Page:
Down in Los Altos, California, a green building controversy is brewing. Linda Kincaid, industrial hygienist, has made some serious accusations about high levels of formaldehyde in certified green homes. On September 15, Kincaid, along with Richard Calhoun, held a press conference to discuss her findings. I am particularly interested in Calhoun’s reference to "sick buildings" during the press conference:
Calhoun pointed out that commercial buildings were sealed too tightly after the energy crisis of the 1970s. Sick buildings were the result.
Calhoun stated that recent building practices reduce ventilation in homes to the point that people become ill. There is not adequate fresh air to dilute formaldehyde emitted from building materials and furniture. “History is repeating itself,” said Calhoun.
Calhoun himself is a realtor in California. If he has been a realtor for a number of years, he would likely have experienced the previous sick building crisis that he references. So what is this sick building syndrome that occurred in the 1970s?
Much of the history of sick building syndrome can be traced to the energy crisis of the 1970s. Before the mid-1970s, most commercial buildings had only one way of regulating the volume of air transmitted to the occupants, namely the windows which were opened or shut as the occupant desired, while homes had fairly significant airflow even with all doors and windows shut. Energy conservation efforts undertaken following the 1973 OPEC embargo changed all this. Voluntary and involuntary energy consumption reduction efforts required the reduction of heat loss or gain through the exterior of buildings and a reduction in the supply of outside air quantities into buildings. Buildings were made "tight" and commercial buildings became solely dependent upon mechanical ventilation to supply heating, cooling, and humidity. Windows were sealed shut. While many homes did not receive the benefit of such elaborate mechanical ventilation systems, they were nevertheless sealed and insulated.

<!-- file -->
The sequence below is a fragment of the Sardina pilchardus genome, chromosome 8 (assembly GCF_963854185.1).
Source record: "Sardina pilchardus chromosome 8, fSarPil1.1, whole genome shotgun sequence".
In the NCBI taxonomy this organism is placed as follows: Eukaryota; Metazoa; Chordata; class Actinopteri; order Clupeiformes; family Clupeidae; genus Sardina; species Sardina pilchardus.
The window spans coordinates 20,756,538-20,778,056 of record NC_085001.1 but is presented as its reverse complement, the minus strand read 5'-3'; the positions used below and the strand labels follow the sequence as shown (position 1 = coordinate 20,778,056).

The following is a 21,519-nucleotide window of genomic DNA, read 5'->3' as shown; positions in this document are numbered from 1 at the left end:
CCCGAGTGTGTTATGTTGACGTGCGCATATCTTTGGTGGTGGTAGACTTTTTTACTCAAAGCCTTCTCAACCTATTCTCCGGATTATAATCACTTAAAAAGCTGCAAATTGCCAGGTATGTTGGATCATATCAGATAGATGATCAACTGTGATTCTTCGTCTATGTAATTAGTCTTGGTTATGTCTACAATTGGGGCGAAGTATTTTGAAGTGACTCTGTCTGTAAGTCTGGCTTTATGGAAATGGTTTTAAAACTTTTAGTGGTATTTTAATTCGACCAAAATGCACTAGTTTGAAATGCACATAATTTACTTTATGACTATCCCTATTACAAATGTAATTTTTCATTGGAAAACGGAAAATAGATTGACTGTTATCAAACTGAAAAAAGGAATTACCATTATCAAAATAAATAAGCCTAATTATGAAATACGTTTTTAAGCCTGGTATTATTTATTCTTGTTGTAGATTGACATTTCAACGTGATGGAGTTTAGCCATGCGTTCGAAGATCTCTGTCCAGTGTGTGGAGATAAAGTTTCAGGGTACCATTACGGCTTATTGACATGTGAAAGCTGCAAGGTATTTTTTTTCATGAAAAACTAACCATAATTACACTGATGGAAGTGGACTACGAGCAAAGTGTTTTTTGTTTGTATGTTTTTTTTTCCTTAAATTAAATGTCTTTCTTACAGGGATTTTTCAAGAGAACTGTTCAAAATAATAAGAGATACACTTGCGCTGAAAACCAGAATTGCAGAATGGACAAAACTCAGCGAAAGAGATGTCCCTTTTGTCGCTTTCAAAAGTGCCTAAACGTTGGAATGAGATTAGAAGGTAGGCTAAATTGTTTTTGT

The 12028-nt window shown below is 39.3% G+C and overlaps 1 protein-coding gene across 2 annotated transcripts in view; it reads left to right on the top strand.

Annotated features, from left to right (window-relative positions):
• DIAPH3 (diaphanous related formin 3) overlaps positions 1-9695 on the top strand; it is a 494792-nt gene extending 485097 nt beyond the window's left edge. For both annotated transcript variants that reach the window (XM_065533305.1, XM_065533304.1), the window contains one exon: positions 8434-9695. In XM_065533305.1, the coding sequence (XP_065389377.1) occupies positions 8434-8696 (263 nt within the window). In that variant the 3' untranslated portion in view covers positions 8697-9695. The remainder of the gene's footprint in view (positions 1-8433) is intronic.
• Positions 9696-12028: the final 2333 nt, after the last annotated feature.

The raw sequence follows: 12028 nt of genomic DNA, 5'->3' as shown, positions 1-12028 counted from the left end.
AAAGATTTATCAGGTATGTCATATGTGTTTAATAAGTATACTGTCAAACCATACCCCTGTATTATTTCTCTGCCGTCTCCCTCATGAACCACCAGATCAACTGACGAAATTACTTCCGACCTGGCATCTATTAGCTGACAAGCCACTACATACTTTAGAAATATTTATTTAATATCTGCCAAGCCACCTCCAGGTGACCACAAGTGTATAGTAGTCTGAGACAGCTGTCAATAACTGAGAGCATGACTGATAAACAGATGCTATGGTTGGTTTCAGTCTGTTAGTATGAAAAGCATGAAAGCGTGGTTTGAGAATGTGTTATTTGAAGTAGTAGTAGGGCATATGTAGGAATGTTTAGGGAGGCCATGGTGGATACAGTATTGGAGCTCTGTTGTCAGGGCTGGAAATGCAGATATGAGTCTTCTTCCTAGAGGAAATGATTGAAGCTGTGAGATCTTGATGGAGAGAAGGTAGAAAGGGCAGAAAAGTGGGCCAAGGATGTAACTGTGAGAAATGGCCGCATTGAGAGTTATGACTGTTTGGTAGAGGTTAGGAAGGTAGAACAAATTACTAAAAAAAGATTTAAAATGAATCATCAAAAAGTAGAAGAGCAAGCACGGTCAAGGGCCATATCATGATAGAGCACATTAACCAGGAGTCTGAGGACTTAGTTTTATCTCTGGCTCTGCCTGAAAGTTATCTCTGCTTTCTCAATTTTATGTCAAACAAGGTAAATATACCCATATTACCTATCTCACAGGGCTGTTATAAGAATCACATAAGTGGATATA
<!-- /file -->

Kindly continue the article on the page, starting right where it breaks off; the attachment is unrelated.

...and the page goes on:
This is where I am hoping I can tap the immense knowledge of all the readers of this blog. Tell me about sick building syndrome. Do you see the potential for another round of sick building syndrome from the new wave of green buildings? What do you think of Kincaid and Calhoun’s findings?
You can email me at email@example.com or post a comment below. If I get some great responses, I will feature them in a follow up post.
More on formaldehyde allegations (Examiner)